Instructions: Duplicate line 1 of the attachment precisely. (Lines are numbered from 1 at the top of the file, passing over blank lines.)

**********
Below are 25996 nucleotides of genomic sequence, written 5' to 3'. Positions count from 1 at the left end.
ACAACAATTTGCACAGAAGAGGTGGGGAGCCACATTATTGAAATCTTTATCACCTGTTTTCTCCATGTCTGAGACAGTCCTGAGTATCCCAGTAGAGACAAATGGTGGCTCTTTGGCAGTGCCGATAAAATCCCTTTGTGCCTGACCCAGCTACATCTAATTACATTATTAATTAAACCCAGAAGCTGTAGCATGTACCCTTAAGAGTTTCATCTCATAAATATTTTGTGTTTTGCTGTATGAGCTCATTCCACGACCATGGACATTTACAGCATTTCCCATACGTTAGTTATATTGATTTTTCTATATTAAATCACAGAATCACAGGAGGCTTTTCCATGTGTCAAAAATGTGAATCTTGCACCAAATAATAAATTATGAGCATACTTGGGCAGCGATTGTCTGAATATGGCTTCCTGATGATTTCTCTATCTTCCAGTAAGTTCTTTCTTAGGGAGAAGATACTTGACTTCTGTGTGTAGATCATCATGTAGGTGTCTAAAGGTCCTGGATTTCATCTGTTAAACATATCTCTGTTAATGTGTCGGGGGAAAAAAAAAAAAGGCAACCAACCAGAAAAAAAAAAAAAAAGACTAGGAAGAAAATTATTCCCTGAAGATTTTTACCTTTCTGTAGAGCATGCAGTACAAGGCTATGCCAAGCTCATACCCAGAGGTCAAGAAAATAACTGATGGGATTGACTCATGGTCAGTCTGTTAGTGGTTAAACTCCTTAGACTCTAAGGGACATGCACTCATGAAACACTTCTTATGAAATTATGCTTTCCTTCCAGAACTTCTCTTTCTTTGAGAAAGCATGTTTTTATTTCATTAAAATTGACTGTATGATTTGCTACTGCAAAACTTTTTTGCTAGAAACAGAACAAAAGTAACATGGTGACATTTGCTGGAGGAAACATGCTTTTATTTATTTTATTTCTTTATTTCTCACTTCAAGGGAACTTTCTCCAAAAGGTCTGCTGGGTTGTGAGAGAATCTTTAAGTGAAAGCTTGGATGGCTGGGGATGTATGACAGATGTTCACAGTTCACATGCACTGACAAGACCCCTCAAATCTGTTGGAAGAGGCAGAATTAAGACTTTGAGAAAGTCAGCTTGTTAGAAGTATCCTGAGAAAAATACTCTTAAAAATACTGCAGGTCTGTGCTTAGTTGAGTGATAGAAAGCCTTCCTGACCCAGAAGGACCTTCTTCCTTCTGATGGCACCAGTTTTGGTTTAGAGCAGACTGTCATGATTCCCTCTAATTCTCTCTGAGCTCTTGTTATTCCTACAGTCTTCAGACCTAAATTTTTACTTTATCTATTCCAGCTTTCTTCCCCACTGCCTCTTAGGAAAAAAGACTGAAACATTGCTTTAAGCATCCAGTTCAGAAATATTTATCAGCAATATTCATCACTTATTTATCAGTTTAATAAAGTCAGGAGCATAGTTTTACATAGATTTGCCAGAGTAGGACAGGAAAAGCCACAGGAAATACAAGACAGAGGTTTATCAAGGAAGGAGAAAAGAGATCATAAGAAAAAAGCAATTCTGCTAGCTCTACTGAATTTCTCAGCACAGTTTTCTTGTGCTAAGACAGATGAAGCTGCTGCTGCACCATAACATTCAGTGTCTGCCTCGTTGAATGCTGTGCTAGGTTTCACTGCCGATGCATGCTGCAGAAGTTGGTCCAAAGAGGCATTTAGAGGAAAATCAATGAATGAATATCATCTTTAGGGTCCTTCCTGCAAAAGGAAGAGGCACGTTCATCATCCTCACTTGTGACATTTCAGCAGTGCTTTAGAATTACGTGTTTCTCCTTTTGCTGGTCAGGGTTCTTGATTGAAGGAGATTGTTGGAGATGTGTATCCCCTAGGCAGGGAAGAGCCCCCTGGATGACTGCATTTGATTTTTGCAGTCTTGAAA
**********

Below are 25996 nucleotides of genomic sequence, written 5' to 3'. Positions count from 1 at the left end.